from the this-can-only-end-well dept.
Hugh Pickens writes "The NY Times reports that an independent board of scientists will be appointed to review the workings of the world's top climate science panel, which has faced recriminations over inaccuracies in a 2007 report that included a prediction that Himalayan glaciers would vanish by 2035, although there is no scientific consensus to that effect. That brief citation — drawn from a magazine interview with a glaciologist who says he was misquoted — and sporadic criticism of the panel's leader have fueled skepticism in some quarters about the science underlying climate change. Nick Nuttall, a spokesman for the United Nations Environment Program, said the review body would be made up of 'senior scientific figures' who could perhaps produce a report by late summer for consideration at a meeting of the climate panel in October in South Korea. 'I think we are bringing some level of closure to this issue,' says Nuttall. One area to be examined is whether the panel should incorporate so-called gray literature, a term to describe nonpeer-reviewed science, in its reports. Many scientists say that such material, ranging from reports by government agencies to respected research not published in scientific journals, is crucial to seeking a complete picture of the state of climate science."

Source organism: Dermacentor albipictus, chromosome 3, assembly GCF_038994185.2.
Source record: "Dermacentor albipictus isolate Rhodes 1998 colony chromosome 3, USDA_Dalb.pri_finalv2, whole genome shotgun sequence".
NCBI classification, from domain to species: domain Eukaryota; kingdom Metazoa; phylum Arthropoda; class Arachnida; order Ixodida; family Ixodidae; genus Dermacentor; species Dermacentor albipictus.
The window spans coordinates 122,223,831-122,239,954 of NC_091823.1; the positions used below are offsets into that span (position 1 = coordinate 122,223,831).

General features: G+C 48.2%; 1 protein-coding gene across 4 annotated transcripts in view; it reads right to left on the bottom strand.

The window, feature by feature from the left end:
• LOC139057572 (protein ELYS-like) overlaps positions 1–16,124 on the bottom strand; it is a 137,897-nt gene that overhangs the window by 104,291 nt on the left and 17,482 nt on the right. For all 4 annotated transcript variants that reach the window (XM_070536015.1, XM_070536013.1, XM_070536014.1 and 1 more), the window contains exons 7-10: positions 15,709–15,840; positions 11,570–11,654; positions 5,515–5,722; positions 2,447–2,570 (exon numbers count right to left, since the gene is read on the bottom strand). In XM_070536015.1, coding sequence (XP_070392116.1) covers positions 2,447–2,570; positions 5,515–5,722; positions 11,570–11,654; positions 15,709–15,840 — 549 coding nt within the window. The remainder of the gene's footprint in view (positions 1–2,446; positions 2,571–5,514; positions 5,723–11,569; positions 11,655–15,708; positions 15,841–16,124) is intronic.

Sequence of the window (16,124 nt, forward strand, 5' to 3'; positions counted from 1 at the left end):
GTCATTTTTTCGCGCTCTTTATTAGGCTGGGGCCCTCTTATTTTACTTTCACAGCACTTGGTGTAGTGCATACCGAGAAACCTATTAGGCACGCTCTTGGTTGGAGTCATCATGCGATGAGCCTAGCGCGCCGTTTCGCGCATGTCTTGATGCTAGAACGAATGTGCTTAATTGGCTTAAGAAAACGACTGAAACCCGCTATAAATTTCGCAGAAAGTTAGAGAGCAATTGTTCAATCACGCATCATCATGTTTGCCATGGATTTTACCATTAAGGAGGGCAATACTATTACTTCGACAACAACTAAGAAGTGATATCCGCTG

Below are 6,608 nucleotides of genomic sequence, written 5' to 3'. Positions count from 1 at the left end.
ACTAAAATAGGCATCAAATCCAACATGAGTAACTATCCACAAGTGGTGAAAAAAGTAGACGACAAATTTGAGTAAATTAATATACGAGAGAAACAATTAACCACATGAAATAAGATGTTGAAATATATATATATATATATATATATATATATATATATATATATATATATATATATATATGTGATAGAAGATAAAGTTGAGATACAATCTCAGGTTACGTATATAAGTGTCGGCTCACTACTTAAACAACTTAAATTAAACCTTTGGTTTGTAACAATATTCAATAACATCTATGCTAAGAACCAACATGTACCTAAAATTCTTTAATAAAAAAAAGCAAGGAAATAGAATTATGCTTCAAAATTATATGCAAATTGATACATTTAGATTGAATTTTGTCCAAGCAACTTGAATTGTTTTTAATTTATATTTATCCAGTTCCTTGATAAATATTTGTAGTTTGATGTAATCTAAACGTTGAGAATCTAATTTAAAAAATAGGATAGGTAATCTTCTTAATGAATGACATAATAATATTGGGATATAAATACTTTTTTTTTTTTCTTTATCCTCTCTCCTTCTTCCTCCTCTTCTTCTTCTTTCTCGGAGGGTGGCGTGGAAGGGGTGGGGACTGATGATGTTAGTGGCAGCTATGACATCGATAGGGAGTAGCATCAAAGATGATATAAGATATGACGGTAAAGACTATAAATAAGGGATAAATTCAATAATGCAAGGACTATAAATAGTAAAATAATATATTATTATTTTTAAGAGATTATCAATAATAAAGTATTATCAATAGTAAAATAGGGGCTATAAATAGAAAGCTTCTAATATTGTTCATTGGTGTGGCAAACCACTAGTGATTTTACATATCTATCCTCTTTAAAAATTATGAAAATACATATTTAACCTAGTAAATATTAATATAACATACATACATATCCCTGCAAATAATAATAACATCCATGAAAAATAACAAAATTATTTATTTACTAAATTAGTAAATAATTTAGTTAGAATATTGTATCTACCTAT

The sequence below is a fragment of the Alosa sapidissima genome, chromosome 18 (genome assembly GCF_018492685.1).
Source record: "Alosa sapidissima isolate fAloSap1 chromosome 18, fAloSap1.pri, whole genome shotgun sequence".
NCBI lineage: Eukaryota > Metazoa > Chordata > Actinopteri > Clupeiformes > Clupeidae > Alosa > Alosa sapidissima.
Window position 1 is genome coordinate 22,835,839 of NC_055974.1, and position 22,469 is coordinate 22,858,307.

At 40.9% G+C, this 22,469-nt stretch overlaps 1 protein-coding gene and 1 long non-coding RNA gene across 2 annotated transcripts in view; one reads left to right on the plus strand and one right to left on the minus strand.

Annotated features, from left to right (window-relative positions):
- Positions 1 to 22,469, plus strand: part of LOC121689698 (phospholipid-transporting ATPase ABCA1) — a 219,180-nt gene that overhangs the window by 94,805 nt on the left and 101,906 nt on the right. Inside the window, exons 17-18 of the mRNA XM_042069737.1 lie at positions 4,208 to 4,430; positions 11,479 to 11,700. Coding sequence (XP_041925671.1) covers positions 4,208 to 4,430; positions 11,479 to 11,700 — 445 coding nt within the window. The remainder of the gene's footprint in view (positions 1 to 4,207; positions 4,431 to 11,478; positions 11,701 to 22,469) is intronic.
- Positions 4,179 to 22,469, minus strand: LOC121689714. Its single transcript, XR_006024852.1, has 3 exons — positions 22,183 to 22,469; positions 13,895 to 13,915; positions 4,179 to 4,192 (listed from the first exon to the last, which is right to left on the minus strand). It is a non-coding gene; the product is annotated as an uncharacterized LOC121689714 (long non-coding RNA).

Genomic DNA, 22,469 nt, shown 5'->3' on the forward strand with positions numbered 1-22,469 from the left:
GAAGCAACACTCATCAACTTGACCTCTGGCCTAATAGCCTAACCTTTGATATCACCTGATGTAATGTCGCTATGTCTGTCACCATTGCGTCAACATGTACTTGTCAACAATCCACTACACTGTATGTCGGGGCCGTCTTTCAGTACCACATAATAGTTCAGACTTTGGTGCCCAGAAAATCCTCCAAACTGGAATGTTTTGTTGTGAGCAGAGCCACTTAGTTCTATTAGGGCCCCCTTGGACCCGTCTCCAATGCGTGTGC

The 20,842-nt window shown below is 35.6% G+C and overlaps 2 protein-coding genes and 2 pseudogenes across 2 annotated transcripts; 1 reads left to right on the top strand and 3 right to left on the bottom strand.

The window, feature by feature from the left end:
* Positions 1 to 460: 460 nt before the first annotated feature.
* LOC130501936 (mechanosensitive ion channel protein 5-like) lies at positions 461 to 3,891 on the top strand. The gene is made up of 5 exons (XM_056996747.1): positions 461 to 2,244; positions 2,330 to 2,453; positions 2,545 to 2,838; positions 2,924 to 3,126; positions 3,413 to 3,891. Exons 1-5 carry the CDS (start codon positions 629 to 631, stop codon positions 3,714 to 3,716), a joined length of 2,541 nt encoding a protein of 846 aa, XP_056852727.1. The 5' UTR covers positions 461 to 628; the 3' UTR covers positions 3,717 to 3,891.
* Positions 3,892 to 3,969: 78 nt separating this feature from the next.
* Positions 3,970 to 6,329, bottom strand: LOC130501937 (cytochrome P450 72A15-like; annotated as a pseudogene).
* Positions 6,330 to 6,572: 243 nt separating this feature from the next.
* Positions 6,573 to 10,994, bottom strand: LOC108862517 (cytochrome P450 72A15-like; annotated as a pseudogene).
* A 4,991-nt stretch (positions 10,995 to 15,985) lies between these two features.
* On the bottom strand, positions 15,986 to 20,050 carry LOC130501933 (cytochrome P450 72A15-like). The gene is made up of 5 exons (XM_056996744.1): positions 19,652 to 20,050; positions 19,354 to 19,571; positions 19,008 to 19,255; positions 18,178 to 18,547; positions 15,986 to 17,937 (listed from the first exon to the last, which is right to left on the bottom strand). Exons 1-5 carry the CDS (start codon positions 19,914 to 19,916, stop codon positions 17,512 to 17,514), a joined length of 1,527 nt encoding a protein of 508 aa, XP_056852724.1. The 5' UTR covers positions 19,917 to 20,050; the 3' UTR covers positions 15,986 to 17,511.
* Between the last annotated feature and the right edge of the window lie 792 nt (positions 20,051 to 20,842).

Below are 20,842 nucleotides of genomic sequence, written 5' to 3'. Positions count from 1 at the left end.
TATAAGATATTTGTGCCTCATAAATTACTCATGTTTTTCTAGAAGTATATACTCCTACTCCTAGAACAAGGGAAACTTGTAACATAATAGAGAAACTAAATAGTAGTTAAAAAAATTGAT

If a subordinate asks you a pertinent question, look at him as if he had
lost his senses. When he looks down, paraphrase the question back at him.